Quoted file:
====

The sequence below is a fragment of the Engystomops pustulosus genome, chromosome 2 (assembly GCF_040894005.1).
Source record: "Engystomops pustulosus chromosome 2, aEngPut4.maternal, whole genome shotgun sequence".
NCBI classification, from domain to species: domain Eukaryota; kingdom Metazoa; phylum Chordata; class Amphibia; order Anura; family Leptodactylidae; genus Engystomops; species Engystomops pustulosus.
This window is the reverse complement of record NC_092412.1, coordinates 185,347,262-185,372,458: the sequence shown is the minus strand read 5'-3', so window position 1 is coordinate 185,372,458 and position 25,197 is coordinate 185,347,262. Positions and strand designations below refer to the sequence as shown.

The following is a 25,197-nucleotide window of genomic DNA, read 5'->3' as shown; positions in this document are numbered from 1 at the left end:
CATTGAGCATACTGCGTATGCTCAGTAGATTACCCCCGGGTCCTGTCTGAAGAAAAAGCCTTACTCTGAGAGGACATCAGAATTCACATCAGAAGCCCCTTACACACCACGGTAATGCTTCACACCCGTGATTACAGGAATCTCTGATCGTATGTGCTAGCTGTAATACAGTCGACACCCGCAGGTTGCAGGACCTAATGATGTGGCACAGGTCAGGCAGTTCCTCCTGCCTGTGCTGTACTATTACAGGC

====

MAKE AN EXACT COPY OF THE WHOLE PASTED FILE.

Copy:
The sequence below is a fragment of the Engystomops pustulosus genome, chromosome 2 (assembly GCF_040894005.1).
Source record: "Engystomops pustulosus chromosome 2, aEngPut4.maternal, whole genome shotgun sequence".
NCBI classification, from domain to species: domain Eukaryota; kingdom Metazoa; phylum Chordata; class Amphibia; order Anura; family Leptodactylidae; genus Engystomops; species Engystomops pustulosus.
This window is the reverse complement of record NC_092412.1, coordinates 185,347,262-185,372,458: the sequence shown is the minus strand read 5'-3', so window position 1 is coordinate 185,372,458 and position 25,197 is coordinate 185,347,262. Positions and strand designations below refer to the sequence as shown.

The following is a 25,197-nucleotide window of genomic DNA, read 5'->3' as shown; positions in this document are numbered from 1 at the left end:
CATTGAGCATACTGCGTATGCTCAGTAGATTACCCCCGGGTCCTGTCTGAAGAAAAAGCCTTACTCTGAGAGGACATCAGAATTCACATCAGAAGCCCCTTACACACCACGGTAATGCTTCACACCCGTGATTACAGGAATCTCTGATCGTATGTGCTAGCTGTAATACAGTCGACACCCGCAGGTTGCAGGACCTAATGATGTGGCACAGGTCAGGCAGTTCCTCCTGCCTGTGCTGTACTATTACAGGC